How Does Therapy Work?
Your role in therapy is to explore what is on your mind and some of the thoughts that have been troubling you. It doesn't have to all fit together before you say it-just explore. My job is to help you explore.
In my experience 3 things happen as we do this exploring;
1. You will discover new things about yourself and your life that you may not have known before.
2. As we talk about the issues and feelings bothering you, your feelings will change
3. You will find new solutions or a more effective way of living and become more able to make conscious choices. By exploring threatening or troubling thoughts and feelings in a safe environment we get to look at these avoided thoughts and feelings and slow it down. In doing that they lose their power and we are then more able to understand where they came from. You have more information to develop a more complete understanding of yourself and your situation.
The process of therapy helps you put words to and name your internal experiences, thoughts and feelings. It makes all that is going on internally inside of us, external by naming it so we can see it better. I will help you with this process of taking what's internal and making it external so you can see it clearer. When you can see it clearly you can better understand yourself, your experiences, emotions and that which has been bothering you. You are then able to make the choices necessary to move forward.
Becoming a New Parent is Hard
Parenthood is a major transition. It means the change of many things as we once knew them. Although it can be a joyful and loving time, for many it can be filled with stress and anxiety. The distress a new parent experiences can be normal, talking to someone can help you make sense of your new thoughts, feelings and worries during this transition period in you and your family's life.
Although distress is a common and normal experience when becoming a new parent or adding a new baby to the family, 1 in 5 women will develop a more serious mental health concern called a PMAD (Perinatal Mood and Anxiety Disorder)
1 in 10 dads gets postpartum depression, and up to 18% develop a clinically significant anxiety disorder such as generalized anxiety disorder, obsessive-compulsive disorder, and post-traumatic stress disorder at some point during the pregnancy or the first year postpartum.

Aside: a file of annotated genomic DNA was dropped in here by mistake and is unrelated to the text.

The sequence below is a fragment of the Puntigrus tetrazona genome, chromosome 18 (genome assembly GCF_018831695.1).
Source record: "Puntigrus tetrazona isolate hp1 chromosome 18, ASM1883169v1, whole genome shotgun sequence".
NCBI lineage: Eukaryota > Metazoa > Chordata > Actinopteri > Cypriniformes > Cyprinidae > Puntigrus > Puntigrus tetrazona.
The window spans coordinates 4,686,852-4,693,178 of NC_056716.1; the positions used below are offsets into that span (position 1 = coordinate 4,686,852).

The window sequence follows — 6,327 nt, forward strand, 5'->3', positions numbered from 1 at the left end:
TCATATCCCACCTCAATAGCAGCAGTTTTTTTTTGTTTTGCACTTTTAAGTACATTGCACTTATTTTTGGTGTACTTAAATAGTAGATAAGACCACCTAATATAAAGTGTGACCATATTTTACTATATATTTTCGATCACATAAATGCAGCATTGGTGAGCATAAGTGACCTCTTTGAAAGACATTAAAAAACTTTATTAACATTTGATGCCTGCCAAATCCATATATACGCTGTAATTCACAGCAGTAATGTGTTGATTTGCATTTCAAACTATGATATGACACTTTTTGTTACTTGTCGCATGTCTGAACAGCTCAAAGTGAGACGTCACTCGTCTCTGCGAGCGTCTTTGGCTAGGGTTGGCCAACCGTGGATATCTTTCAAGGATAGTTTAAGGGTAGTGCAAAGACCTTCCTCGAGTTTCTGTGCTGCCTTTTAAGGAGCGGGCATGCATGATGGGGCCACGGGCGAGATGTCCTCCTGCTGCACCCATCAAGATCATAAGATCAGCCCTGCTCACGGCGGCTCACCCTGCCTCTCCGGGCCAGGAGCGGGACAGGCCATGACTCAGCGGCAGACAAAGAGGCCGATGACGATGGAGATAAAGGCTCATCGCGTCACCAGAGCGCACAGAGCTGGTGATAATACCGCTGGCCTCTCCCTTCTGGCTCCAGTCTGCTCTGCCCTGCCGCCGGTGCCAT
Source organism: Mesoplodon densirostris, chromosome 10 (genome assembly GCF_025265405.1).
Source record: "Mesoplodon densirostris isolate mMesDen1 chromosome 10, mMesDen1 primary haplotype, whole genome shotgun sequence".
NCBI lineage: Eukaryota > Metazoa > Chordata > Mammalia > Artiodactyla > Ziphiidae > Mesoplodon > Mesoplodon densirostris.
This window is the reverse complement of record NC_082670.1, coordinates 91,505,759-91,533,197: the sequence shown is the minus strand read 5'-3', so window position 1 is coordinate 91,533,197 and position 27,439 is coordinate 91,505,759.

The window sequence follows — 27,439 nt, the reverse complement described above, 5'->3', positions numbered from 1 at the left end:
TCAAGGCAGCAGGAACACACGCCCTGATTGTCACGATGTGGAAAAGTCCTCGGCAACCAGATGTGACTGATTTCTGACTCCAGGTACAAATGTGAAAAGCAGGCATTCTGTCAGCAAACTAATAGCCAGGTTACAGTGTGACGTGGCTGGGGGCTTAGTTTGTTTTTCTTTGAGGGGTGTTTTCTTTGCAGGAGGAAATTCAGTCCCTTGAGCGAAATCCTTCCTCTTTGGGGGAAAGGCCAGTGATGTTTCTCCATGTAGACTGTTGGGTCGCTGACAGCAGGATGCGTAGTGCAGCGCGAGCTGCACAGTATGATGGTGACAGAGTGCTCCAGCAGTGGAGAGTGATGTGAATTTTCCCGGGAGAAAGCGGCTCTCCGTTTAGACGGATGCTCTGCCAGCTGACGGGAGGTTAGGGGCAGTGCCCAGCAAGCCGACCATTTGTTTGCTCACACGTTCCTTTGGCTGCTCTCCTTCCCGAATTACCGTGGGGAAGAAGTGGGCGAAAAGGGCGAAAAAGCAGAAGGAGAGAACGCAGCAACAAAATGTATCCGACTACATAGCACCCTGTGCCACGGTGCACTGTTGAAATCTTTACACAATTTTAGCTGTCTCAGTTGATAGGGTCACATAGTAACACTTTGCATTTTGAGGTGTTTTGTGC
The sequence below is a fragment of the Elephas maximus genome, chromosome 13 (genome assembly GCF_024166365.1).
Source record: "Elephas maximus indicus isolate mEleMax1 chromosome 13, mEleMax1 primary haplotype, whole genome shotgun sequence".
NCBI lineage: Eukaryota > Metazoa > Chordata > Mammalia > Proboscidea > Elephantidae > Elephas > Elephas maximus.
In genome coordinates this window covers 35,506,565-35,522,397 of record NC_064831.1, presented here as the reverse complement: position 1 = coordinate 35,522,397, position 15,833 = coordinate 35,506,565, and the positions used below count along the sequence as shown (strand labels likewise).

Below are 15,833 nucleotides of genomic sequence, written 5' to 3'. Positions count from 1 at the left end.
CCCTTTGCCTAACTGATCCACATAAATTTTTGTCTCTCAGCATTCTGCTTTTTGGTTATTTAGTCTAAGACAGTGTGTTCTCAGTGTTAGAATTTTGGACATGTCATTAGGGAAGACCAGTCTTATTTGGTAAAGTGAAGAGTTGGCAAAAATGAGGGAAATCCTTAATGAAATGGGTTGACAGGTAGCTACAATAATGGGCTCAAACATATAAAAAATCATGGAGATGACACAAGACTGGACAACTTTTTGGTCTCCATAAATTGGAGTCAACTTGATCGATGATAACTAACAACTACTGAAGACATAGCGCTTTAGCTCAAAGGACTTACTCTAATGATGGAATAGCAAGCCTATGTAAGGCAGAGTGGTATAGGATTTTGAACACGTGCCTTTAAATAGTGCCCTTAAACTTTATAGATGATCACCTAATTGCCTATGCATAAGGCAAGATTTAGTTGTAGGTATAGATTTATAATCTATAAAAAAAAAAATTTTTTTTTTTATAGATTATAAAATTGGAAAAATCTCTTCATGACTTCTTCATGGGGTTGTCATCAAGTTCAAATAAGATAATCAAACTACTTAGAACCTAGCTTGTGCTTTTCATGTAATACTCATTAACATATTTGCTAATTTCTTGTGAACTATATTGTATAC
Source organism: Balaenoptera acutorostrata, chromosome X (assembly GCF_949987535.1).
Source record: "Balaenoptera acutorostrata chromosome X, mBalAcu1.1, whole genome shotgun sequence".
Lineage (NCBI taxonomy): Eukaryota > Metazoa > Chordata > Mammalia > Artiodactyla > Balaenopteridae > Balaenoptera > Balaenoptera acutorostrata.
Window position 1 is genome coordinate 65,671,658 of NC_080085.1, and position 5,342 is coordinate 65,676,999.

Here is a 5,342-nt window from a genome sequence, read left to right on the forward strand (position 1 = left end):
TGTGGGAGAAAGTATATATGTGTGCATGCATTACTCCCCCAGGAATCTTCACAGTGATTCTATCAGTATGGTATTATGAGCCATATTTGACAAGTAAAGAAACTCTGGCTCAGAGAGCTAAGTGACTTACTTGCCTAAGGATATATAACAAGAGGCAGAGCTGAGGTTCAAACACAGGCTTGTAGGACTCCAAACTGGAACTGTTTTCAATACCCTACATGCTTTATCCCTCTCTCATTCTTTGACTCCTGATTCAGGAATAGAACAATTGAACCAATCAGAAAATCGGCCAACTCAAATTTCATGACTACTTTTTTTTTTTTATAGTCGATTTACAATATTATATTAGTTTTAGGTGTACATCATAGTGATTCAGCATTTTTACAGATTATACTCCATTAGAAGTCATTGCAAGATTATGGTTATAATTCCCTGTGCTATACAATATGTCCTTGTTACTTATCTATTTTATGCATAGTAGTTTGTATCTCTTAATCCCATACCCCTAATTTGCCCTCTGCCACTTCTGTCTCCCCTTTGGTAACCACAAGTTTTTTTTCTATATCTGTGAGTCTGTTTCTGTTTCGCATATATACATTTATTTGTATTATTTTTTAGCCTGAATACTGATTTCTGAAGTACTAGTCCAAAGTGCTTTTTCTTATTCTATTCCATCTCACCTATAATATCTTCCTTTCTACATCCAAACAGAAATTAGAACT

Perinatal Mood and Anxiety Disorders have been identified in parents of every culture, age, income level and
ethnicity. 15-20% of women experience more serious symptoms during or after the birth of their baby.
Are you feeling sad or depressed?
Do you feel more irritable or angry with those around you?
Are you having difficulty bonding with your baby?
Do you feel anxious or panicky?
Are you having problems with eating or sleeping?
Are you having difficulty concentrating or making decisions?
Are you having upsetting thoughts that you can’t get out of your mind?
Do you feel as if you are “out of control” or “going crazy”?
Do you feel like you never should have become a mother?
Are you worried that you might hurt your baby or yourself?
Any of these symptoms, and many more, could indicate that you have a form of perinatal mood or anxiety disorder, such as postpartum depression. While many birth parents experience some mild mood changes during or after the birth of a child, 15 to 20% experience more significant symptoms of depression or anxiety. Please know that with informed care you can prevent a worsening of these symptoms and can fully recover. There is no reason to continue to suffer. Symptoms can appear any time during pregnancy and the first 12 months after childbirth. There are effective and well-researched treatment options to help you recover.
You are not alone. You are not to blame. With help, you will be well.
Perinatal Mental Health is a Family Issue
Whether you are a non-birthing parent trying to support a partner or you think you may be experiencing a perinatal mood or anxiety disorder, we are glad you are here. We want you to know that you are not alone.
Perinatal Mental Health can impact the whole family, not just the parent that birthed the child. Partners can be experience symptoms of perinatal depression & anxiety
Feeling overwhelmed and exhausted
Insecure or Internal pressure to get it right
Crying spells and sadness
Anger and irritability,
Repetitive fears and worries
Queer and Trans Parents
Queer & Trans families have a higher risk for perinatal mood difficulties for a variety of reasons including discrimination, stigma, personal mental health history, possible issues with their family of origin, conception or adoption complications, denial of parental rights, and more.
If you or your partner are experiencing symptoms of perinatal mental health struggles please know you are not alone, with help you can get better.
Click the Read More for more support and resources for LGBTQ+ support